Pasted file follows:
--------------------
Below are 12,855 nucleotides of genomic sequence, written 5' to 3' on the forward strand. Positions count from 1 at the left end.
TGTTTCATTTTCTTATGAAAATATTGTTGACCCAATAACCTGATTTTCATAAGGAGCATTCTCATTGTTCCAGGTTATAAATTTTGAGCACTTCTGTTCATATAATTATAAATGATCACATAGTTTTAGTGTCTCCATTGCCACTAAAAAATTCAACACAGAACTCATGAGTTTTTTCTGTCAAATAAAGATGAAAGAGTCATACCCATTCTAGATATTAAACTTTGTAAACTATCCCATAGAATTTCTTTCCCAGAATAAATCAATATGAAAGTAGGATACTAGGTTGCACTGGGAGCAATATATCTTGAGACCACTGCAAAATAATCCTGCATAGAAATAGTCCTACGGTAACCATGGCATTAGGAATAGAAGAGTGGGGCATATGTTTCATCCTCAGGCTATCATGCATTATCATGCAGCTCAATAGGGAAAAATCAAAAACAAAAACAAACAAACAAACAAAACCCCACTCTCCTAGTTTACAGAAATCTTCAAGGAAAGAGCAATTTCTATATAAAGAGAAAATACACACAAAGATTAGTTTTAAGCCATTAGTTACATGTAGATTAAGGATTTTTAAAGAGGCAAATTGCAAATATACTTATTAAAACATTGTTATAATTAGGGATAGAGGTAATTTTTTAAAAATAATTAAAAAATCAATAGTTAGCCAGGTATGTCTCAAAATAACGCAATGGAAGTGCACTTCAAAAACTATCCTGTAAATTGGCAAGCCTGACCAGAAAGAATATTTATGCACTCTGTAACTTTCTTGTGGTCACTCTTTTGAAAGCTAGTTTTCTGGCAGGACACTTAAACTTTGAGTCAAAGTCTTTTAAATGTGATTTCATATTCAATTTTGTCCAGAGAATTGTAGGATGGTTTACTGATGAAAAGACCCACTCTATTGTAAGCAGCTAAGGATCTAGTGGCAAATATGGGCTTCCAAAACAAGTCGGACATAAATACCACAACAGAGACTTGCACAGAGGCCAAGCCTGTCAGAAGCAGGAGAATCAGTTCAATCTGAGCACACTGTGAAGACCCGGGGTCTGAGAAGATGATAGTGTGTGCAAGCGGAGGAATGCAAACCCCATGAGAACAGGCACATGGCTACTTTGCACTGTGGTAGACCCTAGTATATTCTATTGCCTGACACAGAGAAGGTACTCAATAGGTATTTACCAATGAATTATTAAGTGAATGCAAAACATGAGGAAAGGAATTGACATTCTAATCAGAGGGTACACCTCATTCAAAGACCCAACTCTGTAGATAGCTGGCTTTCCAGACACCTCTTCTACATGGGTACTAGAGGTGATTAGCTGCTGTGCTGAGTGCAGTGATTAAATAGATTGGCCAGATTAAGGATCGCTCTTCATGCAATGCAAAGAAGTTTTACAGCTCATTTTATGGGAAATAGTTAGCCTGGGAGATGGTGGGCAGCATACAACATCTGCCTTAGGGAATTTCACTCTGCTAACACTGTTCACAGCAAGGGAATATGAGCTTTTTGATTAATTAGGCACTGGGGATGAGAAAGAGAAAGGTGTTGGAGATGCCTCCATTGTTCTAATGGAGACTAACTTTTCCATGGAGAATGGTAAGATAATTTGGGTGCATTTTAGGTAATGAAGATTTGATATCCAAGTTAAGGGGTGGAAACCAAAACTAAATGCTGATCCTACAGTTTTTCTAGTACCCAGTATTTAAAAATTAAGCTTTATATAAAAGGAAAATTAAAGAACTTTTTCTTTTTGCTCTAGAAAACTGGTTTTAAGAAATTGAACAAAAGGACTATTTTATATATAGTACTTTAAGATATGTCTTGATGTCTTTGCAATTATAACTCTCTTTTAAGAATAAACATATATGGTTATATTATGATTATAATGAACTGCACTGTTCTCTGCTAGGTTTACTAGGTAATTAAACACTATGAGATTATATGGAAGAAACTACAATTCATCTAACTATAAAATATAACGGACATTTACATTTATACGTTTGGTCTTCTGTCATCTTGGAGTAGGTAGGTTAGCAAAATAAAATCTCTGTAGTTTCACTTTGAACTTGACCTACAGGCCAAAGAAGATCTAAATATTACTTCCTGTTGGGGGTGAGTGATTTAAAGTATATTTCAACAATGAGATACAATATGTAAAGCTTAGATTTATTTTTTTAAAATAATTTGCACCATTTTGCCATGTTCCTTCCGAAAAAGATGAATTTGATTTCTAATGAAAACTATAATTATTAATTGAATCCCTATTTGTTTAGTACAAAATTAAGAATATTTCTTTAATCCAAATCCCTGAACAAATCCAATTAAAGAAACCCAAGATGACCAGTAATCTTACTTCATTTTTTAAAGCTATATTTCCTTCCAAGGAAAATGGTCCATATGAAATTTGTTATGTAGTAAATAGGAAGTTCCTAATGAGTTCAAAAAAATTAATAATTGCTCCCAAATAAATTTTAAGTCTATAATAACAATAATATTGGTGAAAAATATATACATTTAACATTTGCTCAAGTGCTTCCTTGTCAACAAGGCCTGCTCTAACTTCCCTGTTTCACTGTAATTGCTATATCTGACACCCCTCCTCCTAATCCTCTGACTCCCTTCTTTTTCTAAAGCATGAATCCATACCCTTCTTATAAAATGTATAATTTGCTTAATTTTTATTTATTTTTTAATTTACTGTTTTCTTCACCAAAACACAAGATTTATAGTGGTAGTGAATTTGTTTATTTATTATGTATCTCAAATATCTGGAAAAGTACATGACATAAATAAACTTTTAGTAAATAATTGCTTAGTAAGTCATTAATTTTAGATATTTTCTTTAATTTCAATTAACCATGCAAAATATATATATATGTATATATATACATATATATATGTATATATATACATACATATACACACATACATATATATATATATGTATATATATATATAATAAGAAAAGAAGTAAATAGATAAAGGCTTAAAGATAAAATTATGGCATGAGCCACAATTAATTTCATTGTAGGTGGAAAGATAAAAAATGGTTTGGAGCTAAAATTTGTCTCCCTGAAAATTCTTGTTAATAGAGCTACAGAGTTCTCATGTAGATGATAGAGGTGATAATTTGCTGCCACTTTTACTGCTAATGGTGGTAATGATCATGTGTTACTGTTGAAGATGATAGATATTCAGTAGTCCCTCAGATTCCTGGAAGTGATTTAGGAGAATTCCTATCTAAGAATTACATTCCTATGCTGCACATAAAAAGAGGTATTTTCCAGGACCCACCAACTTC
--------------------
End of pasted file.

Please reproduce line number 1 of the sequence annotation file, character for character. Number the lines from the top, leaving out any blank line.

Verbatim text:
Below are 12,855 nucleotides of genomic sequence, written 5' to 3' on the forward strand. Positions count from 1 at the left end.